Grotian Traditions, Thalwegs and Winner Take All

On December 19, 2007 · 4 Comments

Rivers are a natural boundaries and a pretty obvious way to determine who controls land on either bank, not withstanding occasional riverbed shifts. However rivers are also natural resources in their own right. They provide drinking water, irrigation, food and transportation. Those who control territory abutting a river naturally want to own and control access to the precious water coursing past. Methods have been devised to prevent or resolve disputes but there are only two basic approaches with minor variations. Either one landowner will control the river entirely or residents on opposing banks will find a way to split it. This can be established by negotiation, tradition, logic, adjudication, luck, force or by any other reason, but it all boils down to either sharing control or not.



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The Potomac River boundary is an example of “one side owns all.” In this instance Maryland and the District of Columbia own the river. Virginia, their cross-border neighbor does not. This arrangement traces its roots to a 1632 Royal Charter that continued to be applied across the centuries. It can be seen clearly in the map above where the border extends all the way to the Virginia shoreline. It sounds like such an elegantly simple solution but water rarely remains constant for long. Even in what would seemingly be a cut-and-dried instance, agreements are necessary to fix upon certain points such as the low-tide mark, the crossing of Virginia tributaries flowing into the river, and landform changes taking place during cycles of drought and flood. Disputes continue to flare into the modern era as water becomes an increasingly valuable commodity.



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It’s more common for neighbors to share ownership as in the case of the Columbia River between Oregon and Washington shown above. An early method involved an equal split right down the middle based on fundamentals of natural law advocated by Hugo Grotius in the early 17th Century. Such Grotian theories formed the underpinning of international law and provided a rational basis for dispute resolution and economic efficiency. However as in the example here, and indeed for most river boundaries, the Grotian model has not been applied. Notice how some of the islands fall within Oregon and others in Washington as the border zigzags between the Columbia’s riverbanks. That’s because river borders in the modern era generally follow the thalweg.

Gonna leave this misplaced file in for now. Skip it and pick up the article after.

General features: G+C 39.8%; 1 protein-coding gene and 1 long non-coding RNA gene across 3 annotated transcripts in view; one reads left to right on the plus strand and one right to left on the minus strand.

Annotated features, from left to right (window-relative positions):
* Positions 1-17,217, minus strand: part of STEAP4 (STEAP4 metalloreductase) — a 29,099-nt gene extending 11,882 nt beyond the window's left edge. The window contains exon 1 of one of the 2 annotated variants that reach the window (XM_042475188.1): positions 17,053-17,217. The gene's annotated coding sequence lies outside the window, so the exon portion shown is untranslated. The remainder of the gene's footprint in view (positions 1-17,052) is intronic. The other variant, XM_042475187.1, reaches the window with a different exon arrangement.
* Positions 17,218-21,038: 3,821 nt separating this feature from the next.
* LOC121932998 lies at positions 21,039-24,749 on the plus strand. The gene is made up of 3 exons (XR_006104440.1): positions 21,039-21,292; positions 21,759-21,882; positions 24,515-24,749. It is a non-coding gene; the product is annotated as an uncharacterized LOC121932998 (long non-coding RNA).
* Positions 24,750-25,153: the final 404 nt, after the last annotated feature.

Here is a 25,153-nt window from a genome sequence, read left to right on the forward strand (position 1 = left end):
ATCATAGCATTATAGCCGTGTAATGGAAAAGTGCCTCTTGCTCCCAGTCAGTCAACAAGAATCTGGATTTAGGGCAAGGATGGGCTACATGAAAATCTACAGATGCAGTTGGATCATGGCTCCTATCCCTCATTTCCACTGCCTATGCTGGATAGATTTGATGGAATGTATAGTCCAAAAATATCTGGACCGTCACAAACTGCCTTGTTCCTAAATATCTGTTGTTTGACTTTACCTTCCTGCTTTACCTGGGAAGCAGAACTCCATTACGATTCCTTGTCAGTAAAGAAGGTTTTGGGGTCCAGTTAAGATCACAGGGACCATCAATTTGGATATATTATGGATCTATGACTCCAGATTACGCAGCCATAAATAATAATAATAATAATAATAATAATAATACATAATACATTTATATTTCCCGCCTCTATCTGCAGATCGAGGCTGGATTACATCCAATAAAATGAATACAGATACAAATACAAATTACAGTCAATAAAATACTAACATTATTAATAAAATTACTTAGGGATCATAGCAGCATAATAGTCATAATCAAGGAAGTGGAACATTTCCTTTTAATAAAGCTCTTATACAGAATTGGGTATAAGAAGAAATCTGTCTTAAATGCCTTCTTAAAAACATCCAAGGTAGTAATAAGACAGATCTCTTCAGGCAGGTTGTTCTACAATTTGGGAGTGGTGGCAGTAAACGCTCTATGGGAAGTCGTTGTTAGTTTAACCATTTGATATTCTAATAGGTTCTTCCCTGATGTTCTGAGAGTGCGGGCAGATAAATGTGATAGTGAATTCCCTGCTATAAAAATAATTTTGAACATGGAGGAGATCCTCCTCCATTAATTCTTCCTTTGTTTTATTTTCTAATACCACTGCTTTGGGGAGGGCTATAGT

“For navigable rivers, which are commonly used for demarcating international boundaries, the legal rule dictates that the boundary line follow the middle of the thalweg, or the navigable channel through which the current flows downstream. If the river is not navigable, the older, Groation rule applies in which the boundary runs down the middle of the stream.” – Joyner, Christopher C. International Law in the 21st Century: Rules for Global Governance. Lanham MD: Rowman & Littlefield, 2005. 43.

So the thalweg is the midpoint of the deepest contiguous line along the bottom of a riverbed, and is also generally its point of greatest flow and natural direction. It is derived from the German words Tal meaning valley, and Weg, meaning way, and is alternately called the “valley line.” Since rivers twist and turn, and currents drop sediment in some locations and erode them in others, it’s no wonder that the thalweg usually swings back and forth between riverbanks.

Got all that? This will be useful for future posts.

On December 19, 2007 · 4 Comments

4 Responses to “Grotian Traditions, Thalwegs and Winner Take All”

  1. […] ownership of the river using the thalweg method outside of the circle. I have a previous entry that describes various methods of splitting river borders so go there if you’d like a more detailed explanation. As unusual as it sounds, the two […]

  2. Fritz Keppler says:

    I wrote to the Arlington County land surveyor recently and was disappointed to find out that there is no marker at the quadripoint of Arlington and Fairfax Counties, VA, Montgomery County MD and the District of Columbia. If there had been, I would have tried to reach it (by kayak?) at some low water period of the Potomac. GPS data is just not accurate enough for such precarious access.

  3. Jeff Rundell says:

    Take the second map down, the one with Blue Lake State Park in the center, and drag it east a little ways. You will find Rooster Rock State Park. The rock in question has a very unusual shape, as noted by Lewis and Clark and many since. It does NOT look like a rooster. Think of another word for rooster, think of another use of that word, and that is what the rock looks like!

  4. Gary says:

    The Connecticut River (the boundary between Vermont and New Hampshire) has the same type thing. The river itself belonged to New Hampshire – the state border is right at the normal low water mark on the Vermont shore. The border was finally officially set in 1934.

    Interstate 91 crosses the river twice – once in Connecticut and once in Massachusetts. Once entering Vermont, the highway runs along the west side of the river, never going into New Hampshire.

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